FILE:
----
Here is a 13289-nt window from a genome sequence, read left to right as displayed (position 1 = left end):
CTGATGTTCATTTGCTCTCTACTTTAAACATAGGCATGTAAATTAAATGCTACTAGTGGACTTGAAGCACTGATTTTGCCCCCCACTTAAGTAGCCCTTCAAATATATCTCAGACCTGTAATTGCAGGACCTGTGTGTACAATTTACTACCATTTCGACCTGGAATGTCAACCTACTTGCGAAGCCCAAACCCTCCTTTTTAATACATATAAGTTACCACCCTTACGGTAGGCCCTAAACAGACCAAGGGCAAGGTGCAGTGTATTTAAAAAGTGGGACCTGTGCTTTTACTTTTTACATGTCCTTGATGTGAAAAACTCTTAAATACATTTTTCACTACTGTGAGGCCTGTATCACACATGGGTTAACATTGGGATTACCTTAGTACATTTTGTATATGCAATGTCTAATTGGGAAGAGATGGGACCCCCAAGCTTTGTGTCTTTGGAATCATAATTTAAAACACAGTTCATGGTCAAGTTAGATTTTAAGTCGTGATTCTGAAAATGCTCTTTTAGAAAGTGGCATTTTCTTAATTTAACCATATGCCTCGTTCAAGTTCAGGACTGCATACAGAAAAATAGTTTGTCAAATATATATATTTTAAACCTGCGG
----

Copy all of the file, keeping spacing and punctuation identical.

Here is a 13289-nt window from a genome sequence, read left to right as displayed (position 1 = left end):
CTGATGTTCATTTGCTCTCTACTTTAAACATAGGCATGTAAATTAAATGCTACTAGTGGACTTGAAGCACTGATTTTGCCCCCCACTTAAGTAGCCCTTCAAATATATCTCAGACCTGTAATTGCAGGACCTGTGTGTACAATTTACTACCATTTCGACCTGGAATGTCAACCTACTTGCGAAGCCCAAACCCTCCTTTTTAATACATATAAGTTACCACCCTTACGGTAGGCCCTAAACAGACCAAGGGCAAGGTGCAGTGTATTTAAAAAGTGGGACCTGTGCTTTTACTTTTTACATGTCCTTGATGTGAAAAACTCTTAAATACATTTTTCACTACTGTGAGGCCTGTATCACACATGGGTTAACATTGGGATTACCTTAGTACATTTTGTATATGCAATGTCTAATTGGGAAGAGATGGGACCCCCAAGCTTTGTGTCTTTGGAATCATAATTTAAAACACAGTTCATGGTCAAGTTAGATTTTAAGTCGTGATTCTGAAAATGCTCTTTTAGAAAGTGGCATTTTCTTAATTTAACCATATGCCTCGTTCAAGTTCAGGACTGCATACAGAAAAATAGTTTGTCAAATATATATATTTTAAACCTGCGG